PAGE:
According to the United States Department of Agriculture website, “organic farming systems rely on ecologically based practices such as cultural and biological pest management, exclusion of all synthetic chemicals, antibiotics, and hormones in crop and livestock production.” But while our government struggles with billion-dollar deficits, organic farm funding is not a top priority. Even Ronnie Cummins, national director of the Organic Consumers Association, guarantees, “it’ll be easy for unscrupulous players to cheat, and that’s obviously what’s going on.” The USDA National Organic Program (NOP) is the administration responsible for inspecting and certifying organic farms; it has fewer than a dozen employees. You must wonder about the authenticity of “organic” branding when considering California: the state produces $600 million per year in organic produce, most of it coming from only five farms, which also, by the way, produce most of the non-organic food in California as well.
The word “organic” means that, unlike conventional foods, harmful pesticides and fertilizers are not used in the growing process. Instead, natural pesticides are used. The idea of natural pesticides is an oxymoron like cruel kindness or whack dopeness. I want to know what’s so natural about a pesticide containing rotenone, used by native tribes as a hunting poison and shown to cause symptoms of Parkinson’s disease. Or pyrethrum, a human carcinogen. Or Sabadilla, highly toxic for bumble bees. These are all used in natural pesticides. Oh, and let’s not forget the family favorite, fermented urine. After all, it’s the cheapest pesticide around: “Hey kids, come take a leak in this bucket” . . . Actually, on second thought, get your dirty piss off my tomatoes. The Mayo Clinic has verified that the amount of pesticides used in conventional farming processes does not pose a significant health hazard. This organic, granola-eating, go green, “natural” foods movement you so strongly believe in requires two times the amount of land that conventional farming does and yields a much smaller crop. Rationally, if you believe in the preservation of the rainforest, you would not buy organic. Shirts for sale after class. Five dollars. “Buy Organic: Support Deforestation and Hunger.”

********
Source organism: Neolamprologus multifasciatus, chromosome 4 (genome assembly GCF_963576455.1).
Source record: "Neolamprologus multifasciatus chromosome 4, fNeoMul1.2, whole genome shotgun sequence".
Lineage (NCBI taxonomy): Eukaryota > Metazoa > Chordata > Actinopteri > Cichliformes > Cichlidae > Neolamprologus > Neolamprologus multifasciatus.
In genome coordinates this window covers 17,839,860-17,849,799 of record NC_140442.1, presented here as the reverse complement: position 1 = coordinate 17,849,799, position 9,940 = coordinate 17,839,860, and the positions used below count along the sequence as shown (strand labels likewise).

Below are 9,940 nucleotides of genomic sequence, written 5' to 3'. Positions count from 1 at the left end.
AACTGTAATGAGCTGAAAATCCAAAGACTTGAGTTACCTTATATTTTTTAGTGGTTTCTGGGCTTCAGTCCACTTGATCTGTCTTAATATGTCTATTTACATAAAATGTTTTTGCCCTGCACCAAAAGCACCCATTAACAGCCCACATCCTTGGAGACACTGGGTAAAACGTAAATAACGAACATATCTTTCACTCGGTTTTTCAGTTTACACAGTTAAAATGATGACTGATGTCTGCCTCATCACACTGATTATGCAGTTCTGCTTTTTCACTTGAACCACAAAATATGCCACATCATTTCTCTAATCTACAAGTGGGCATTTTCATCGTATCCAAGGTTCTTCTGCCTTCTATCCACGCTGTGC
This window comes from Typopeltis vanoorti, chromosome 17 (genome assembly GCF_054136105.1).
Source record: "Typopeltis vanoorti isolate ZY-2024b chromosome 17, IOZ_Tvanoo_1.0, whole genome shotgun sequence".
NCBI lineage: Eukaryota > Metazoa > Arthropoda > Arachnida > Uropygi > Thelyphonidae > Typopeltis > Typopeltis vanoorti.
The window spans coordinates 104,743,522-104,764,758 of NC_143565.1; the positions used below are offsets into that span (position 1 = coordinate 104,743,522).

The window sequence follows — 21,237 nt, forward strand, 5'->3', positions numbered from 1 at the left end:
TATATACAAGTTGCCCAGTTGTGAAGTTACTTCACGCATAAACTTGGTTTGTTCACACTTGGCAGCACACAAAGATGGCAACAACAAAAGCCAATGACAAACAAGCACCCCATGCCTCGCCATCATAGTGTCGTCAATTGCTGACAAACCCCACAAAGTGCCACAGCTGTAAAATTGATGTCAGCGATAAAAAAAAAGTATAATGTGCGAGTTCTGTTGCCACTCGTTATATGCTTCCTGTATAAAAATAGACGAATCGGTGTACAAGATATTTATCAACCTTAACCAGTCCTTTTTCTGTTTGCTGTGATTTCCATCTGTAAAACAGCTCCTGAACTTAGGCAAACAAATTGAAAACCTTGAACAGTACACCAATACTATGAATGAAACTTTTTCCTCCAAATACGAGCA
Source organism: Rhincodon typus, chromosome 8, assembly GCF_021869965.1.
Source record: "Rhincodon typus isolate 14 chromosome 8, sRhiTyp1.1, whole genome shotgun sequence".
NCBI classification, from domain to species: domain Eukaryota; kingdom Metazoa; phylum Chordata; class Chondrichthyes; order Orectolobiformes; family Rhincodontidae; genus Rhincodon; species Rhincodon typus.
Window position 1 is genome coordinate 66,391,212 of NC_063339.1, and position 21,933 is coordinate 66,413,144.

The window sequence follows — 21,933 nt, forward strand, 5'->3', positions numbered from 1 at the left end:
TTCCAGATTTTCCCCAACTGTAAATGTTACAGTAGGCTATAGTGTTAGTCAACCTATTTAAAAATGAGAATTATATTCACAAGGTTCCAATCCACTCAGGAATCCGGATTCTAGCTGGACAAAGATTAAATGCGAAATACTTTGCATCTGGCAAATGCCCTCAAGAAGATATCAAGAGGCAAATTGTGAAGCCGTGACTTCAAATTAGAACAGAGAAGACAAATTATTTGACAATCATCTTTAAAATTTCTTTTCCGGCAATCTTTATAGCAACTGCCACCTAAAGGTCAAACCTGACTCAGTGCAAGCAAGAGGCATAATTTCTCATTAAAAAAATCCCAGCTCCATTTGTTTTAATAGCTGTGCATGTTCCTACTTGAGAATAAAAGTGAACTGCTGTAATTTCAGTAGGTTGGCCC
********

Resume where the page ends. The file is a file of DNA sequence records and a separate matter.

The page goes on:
Ideally, people around the world would make an effort to purchase and consume food grown locally rather than worrying about whether the food they buy is organic. People who eat only locally produced food—“locavores”—help create positive community activity and a healthier economy and environment.
And one last small science lesson for all of you who believe in the superior nutritional value of organically grown foods: a plant’s structure is a function of its genes, not the manner in which it was grown. Moms who believe the organic melons they buy are healthier are the same women who decided implants were a good idea. But baby, let’s remember, big tits just aren’t in your genes. The Mayo Clinic and the USDA agree that there is no evidence organic food has greater nutritional value than conventionally grown food. And, although this may seem a bit obvious, “natural” and “organic” do not necessarily mean “healthy.” For example: Cape Cod potato chips, Newman’s Own Oreos, and that tofu stir-fry you buy at Whole Foods, deeming it healthy because, well, it’s from Whole Foods.
Now. The waitress returns and tells you that yes, your salad is organic. Your face fills with God-sent relief and you gleam up at the waitress, confirming you would like the “organic” salad. The waitress looks at me to take my order, and instead of asking if the bacon cheeseburger is “organic,” I order it and then inquire about any efforts the restaurant makes to support locally grown food. ~